With a year of sobriety behind him, Ryan Adams recently released his tenth full-length solo album, Cardinology. Featuring his backing band the Cardinals, the disc once again displays Adams’s easy command of a broad range of musical styles, from alt-country to rock ’n’ roll to acoustic singer-songwriter tunes.
Though not all of Adams’s past albums have been gems, he has more than proven his abilities as a strong songwriter and musician across many genres. His 2001 debut, Heartbreaker, has both a distinct alt-country and classic rock feel, with connections to such artists as Neil Young, the Rolling Stones, and the Allman Brothers, as well as contemporaries like Wilco. Gold, released later the same year, showed a more mainstream, adult pop-rock side of Adams’ music. Among his following releases were the soft, ballad-laden Love is Hell, the alt-country, Cardinalified Jacksonville City Nights, and the appropriately titled Rock ’n’ Roll.
On Cardinology, however, Adams does not commit himself to one particular genre, but explores several. “We Were Born into a Light,” “Evergreen,” and “Let Us Down Easy” feature his familiar pedal steel–infused, alt-country sound, but also a spiritual, almost hymnal feel, thanks to the arrangement of the vocal harmonies. Lyrically, religious themes pop up throughout the record—an indication of how Adams may have learned to cope with his past addictions.
The dark themes that are typically present in Adams’s albums crop up on Cardinology in songs like “Crossed Out Name” and “Like Yesterday.” On the former, he sings: “Orange sky don’t go / Manhattan looks like someplace else / Cloudy with a low fog shelf / Into the crowded streets I go / Eventually they lead me back home where we used to live / I live alone / And into bed I go.” “Cobwebs,” in contrast, is a graceful, building song in which Adams’s powerful singing is reminiscent of Bono, and the guitar like something the Edge might have played on All that You Can’t Leave Behind. “Evergreen” is a comforting song that features harmonizing vocals and a fluid, easygoing beat.
Like Easy Tiger’s “Halloweenhead,” “Magick” is clearly the rock ’n’ roll tune on the album. Though not staggeringly original or poetic, the song is light and fun and will have you singing along to the chorus: “So turn the radio on / So turn the radio up / So turn the radio up loud and get down!”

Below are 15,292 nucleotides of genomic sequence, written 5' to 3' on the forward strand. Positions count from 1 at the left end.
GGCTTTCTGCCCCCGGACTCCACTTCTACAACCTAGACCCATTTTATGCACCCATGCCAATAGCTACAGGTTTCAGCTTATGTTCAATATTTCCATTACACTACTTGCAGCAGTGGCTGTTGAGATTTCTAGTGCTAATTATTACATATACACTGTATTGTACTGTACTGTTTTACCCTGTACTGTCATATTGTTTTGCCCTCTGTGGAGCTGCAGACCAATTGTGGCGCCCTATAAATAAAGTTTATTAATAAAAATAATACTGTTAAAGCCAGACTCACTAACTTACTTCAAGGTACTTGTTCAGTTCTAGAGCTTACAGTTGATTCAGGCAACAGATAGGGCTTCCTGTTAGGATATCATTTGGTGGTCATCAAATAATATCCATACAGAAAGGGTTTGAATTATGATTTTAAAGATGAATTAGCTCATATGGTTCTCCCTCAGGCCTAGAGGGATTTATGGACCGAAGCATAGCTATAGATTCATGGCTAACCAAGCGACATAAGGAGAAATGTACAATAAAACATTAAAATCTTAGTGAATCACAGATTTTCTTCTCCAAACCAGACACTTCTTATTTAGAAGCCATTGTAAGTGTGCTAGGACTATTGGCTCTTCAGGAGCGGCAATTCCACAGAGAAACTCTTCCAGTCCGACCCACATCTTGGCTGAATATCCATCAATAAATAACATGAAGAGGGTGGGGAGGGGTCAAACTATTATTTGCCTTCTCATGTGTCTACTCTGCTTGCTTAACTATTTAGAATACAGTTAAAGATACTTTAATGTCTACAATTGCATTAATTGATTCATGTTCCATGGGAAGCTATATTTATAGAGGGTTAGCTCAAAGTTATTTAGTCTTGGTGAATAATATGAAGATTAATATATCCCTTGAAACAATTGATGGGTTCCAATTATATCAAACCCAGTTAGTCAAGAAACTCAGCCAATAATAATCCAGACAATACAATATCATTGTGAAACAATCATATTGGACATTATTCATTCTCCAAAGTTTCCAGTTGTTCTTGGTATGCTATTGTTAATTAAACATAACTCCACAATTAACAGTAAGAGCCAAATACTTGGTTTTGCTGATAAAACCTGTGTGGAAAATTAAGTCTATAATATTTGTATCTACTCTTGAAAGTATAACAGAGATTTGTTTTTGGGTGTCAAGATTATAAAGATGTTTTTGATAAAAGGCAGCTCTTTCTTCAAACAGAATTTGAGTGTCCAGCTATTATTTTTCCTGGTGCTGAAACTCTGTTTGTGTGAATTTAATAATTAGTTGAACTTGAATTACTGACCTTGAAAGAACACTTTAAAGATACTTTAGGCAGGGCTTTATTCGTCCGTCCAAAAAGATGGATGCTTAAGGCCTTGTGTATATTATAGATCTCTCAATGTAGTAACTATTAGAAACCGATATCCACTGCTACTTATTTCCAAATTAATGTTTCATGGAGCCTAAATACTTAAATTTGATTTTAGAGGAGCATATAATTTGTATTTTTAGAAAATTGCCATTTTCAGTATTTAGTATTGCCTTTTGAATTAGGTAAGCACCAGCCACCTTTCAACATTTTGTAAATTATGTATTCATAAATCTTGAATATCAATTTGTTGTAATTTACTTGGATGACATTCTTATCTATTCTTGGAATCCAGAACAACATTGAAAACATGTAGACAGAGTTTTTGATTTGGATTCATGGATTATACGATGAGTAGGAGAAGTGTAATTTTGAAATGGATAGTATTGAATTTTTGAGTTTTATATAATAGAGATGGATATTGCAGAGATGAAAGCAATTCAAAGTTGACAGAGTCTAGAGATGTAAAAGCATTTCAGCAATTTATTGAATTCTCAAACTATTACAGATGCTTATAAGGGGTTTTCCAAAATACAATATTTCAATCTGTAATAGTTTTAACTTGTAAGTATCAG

The last and arguably best song on Cardinology is the ballad “Stop,” which expresses Adams’s experience overcoming alcoholism and drug addiction. The song consists of only Adams’s voice, piano, and string accompaniment, the simple arrangement evoking a vulnerable mood that complements the lyrics well. The song opens with the lines, “I know a sickness so ancient and cross / No crucifix could ever fix enough / In the basement of a church these people, they talk / There is a line that must be walked / If you wanna make it stop, then stop.” The feeling of humility in the song seems to stem not only from Adams’s journey into sobriety, but also from his ego-free relationship with the Cardinals (Neal Casal on acoustic guitar and piano, Chris Feinstein on bass, Jon Graboff on pedal steel guitar, and Brad Pemberton on drums). Adams describes his relationship with the other band members as a collaborative effort where everyone is equal and there is absolutely no dead weight. In a recent interview, he stated, “I’m [just] the singer in the Cardinals, no matter what it says on the marquee, or anything that’s going on now. That’s how I view my world, and that’s where I’m going with myself spiritually.”
Hearing this might be surprising to some, especially those who have seen him play live, as he often comes across as self-centered, temperamental, and rude. (He isn’t exactly known for his audience interaction.) But maybe Adams is trying something new. Maybe, with the clarity and focus granted to him through his sobriety, he is becoming more patient and less manic. Maybe he’s realizing how important his friends are in his recovery. The title of the album certainly acknowledges the importance of his band; in “Evergreen” he sings (presumably to his bandmates): “And maybe you’ll find someone to lay some roots down next to you.”
On Cardinology, Adams shows once again how versatile a singer he can be. On “Natural Ghost” and “Go Easy,” his voice strains and trembles with emotion. Yet in “Magick” he belts out the lyrics rock ’n’ roll style, with no trace of weakness.
What Adams offers on Cardinology may not be terribly groundbreaking or in-your-face, but it is warm and comforting. As an easy-to-listen-to record, it sounds like a more focused, well-crafted version of Easy Tiger. Well-written both musically and lyrically, the album contains absolutely no duds. On earlier Adams albums I might have recommended downloading only a few tracks, but this one is definitely worth purchasing as a whole.
JULIE KOCSIS is a Manhattan-based music critic. She is the associate editor and a music writer at ShortAndSweetNYC.com.